The University of Manchester
21 June 2016
12.00pm - 4.45pm
University of Liverpopol
29 June 2016
1.00pm - 3.00pm
Tuesday 21 June 2016, 12pm-4.45pm
Venue: The University of Manchester, Cordingley Lecture Theatre
Scale is a problem that researchers of all kinds, whether they turn their analytical attention to the big or the small, the present or the past, grapple with as a feature of what they study. Scale poses problems in terms of methodological approaches and techniques (how do we cope with data on a very large or very small scale?), but scale and scales/scaling are also concepts/tools we employ to address those problems. While scale has gained renewed visibility through discussions of the potentials and pitfalls of working with Big Data and digital devices, it is an issue which is closely tied to age-old debates on measurement and representation – how do you build scales that capture or allow us to better understand the character of social phenomena of all kinds? How do you make sense of the scales social actors employ to make sense of and manage the world? Increasingly, researchers also have to think about what might be involved in scaling up or scaling down, i.e. in moving between scales, and what constitutes the appropriate level for social inquiry.
The purpose of this workshop, aimed at DTC students, is to bring together leading researchers working across different fields of inquiry, each with significant international expertise in the social science and arts and humanities, to discuss and reflect upon the problem of scale in a variety of its contemporary forms and ways of productively and creatively engaging with it.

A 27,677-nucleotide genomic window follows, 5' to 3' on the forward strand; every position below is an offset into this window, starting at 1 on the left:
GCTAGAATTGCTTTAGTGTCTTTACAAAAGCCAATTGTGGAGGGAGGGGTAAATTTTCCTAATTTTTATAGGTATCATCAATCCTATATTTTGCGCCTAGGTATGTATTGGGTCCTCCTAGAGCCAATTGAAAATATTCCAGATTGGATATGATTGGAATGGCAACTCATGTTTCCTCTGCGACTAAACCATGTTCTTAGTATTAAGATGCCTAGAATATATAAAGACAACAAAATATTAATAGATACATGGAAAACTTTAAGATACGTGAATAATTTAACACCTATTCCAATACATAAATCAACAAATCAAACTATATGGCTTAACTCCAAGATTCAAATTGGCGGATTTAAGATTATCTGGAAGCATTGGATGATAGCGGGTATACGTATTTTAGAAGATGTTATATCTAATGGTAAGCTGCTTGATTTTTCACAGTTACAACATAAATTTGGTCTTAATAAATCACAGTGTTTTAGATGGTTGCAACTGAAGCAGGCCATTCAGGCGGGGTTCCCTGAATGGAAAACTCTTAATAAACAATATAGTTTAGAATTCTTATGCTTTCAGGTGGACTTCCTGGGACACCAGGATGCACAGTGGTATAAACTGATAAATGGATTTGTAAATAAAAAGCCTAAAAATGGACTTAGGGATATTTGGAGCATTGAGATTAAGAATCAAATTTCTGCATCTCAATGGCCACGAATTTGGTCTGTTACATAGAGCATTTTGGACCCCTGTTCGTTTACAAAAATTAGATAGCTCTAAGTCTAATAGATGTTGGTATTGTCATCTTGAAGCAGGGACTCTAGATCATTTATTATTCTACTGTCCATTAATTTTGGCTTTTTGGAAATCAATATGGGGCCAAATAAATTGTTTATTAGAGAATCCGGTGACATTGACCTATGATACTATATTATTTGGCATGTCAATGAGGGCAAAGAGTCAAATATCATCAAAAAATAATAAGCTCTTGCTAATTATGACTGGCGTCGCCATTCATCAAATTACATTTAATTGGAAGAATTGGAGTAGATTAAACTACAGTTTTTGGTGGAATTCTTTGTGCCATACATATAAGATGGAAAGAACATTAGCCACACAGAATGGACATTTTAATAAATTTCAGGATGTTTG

The workshop will take the form of six talks, an interactive problem-focused session and a roundtable discussion.
Presenters are set to include Dr Kenneth Smith (Liverpool), Professor Rachel Gibson (Manchester), Dr Andrew Redden (Liverpool), Dr Thomas House (Manchester) and Professor Peter Diggle (Lancaster)
|12.00 - 12.30pm||Welcome|
|12.30 - 1.00pm||Scales in music: symmetry and asymmetry||Dr Kenneth Smith (Liverpool)|
|1.00 - 1.30pm||The challenges of merging survey data with big data||Professor Rachel Gibson (Manchester)|
|1.30 - 2.00pm||Design and analysis of longitudinal studies: the impact of correlation scale||Professor Peter Diggle (Lancaster)|
|2.00 - 2.30pm||Interactive problem focussed session|
|2.30 - 2.45pm||Break|
|2.45 - 3.15pm||Getting big information from small data||Dr Thomas House (Manchester)|
|3.15 - 3.45pm||Scale: History and the collapse of time||Dr Andrew Redden (Liverpool)|
|3.45 - 4.45pm||Roundtable|
Programme subject to change
Wednesday 29 June 2016, 1pm-3pm
Venue: University of Liverpool, Room TBC
Instructor: Dr. Jamie-Lee Mooney
This short research seminar will explore some of the issues raised by feminist research. The aims and objectives of this session are as follows:
- To raise awareness of law’s relationship with other disciplines.
- To examine the way in which feminist theories and perspectives can be applied to law.
- To understand that critique of the law does not have to be internal.
- To consider the pros and cons of feminist perspectives in legal research.
- To explore the theoretical insights of different schools of feminist legal theory and their application to feminist law reform.
- To explore whether your PhD thesis could/does incorporate a feminist perspective.